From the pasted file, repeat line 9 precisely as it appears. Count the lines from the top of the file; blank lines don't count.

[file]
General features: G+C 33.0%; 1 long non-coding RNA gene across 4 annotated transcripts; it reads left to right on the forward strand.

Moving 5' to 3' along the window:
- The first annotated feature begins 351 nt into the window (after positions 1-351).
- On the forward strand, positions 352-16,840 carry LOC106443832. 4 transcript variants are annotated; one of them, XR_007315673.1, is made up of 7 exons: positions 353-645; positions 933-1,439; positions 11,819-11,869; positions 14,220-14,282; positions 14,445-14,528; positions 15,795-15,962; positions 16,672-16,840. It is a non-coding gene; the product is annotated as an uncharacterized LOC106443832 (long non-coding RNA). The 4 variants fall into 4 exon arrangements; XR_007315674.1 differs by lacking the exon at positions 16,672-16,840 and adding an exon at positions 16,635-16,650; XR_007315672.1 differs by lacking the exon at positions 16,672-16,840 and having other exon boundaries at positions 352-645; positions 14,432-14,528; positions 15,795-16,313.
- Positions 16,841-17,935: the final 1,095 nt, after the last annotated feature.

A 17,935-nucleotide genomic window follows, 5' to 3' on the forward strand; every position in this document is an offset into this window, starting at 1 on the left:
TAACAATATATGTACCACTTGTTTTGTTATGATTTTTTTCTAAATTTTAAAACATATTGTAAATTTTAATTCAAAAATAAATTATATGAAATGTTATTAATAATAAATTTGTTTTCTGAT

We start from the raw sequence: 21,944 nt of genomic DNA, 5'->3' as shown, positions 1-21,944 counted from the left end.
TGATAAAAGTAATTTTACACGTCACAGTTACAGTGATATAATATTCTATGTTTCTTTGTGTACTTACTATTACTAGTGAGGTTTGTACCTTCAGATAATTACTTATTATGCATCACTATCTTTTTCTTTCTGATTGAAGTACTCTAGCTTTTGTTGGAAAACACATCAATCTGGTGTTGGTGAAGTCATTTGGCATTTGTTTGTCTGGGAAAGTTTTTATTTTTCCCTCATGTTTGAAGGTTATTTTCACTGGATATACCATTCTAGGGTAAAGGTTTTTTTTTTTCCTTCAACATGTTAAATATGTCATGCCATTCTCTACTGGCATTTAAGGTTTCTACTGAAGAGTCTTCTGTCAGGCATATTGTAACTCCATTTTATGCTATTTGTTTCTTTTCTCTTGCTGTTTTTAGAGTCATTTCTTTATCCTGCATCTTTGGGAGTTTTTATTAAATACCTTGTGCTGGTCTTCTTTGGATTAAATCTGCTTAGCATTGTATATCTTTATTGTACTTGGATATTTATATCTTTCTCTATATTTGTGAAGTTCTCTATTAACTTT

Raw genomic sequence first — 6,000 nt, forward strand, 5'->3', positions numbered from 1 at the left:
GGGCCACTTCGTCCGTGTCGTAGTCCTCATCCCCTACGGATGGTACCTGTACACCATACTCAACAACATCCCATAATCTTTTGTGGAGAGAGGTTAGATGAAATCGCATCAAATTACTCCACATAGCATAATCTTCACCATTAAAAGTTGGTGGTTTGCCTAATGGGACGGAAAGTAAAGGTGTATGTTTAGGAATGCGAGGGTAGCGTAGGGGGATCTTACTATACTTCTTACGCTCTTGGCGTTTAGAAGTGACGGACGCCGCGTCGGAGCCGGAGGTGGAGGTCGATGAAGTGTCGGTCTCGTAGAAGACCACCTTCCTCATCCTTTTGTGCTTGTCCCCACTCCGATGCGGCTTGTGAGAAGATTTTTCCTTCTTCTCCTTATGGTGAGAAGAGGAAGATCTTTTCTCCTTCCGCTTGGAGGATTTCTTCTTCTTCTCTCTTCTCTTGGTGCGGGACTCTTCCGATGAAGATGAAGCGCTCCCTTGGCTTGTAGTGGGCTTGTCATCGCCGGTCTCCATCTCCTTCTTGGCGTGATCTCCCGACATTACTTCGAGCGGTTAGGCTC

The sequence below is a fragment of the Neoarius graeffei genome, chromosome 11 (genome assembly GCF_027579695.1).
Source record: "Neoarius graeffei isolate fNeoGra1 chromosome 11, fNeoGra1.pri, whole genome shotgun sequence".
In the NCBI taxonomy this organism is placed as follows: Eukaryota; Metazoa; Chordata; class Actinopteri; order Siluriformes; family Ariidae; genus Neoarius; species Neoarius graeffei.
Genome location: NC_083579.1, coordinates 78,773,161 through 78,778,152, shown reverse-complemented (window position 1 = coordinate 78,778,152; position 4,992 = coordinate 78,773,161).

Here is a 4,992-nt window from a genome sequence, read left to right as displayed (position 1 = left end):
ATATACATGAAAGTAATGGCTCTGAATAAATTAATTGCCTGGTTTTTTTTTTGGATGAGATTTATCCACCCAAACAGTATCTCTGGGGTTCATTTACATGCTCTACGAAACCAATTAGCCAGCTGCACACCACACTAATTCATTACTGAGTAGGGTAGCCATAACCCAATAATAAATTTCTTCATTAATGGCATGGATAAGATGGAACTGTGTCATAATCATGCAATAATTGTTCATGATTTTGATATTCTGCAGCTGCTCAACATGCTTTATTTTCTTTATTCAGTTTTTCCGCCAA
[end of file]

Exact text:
TGATAAAAGTAATTTTACACGTCACAGTTACAGTGATATAATATTCTATGTTTCTTTGTGTACTTACTATTACTAGTGAGGTTTGTACCTTCAGATAATTACTTATTATGCATCACTATCTTTTTCTTTCTGATTGAAGTACTCTAGCTTTTGTTGGAAAACACATCAATCTGGTGTTGGTGAAGTCATTTGGCATTTGTTTGTCTGGGAAAGTTTTTATTTTTCCCTCATGTTTGAAGGTTATTTTCACTGGATATACCATTCTAGGGTAAAGGTTTTTTTTTTTCCTTCAACATGTTAAATATGTCATGCCATTCTCTACTGGCATTTAAGGTTTCTACTGAAGAGTCTTCTGTCAGGCATATTGTAACTCCATTTTATGCTATTTGTTTCTTTTCTCTTGCTGTTTTTAGAGTCATTTCTTTATCCTGCATCTTTGGGAGTTTTTATTAAATACCTTGTGCTGGTCTTCTTTGGATTAAATCTGCTTAGCATTGTATATCTTTATTGTACTTGGATATTTATATCTTTCTCTATATTTGTGAAGTTCTCTATTAACTTT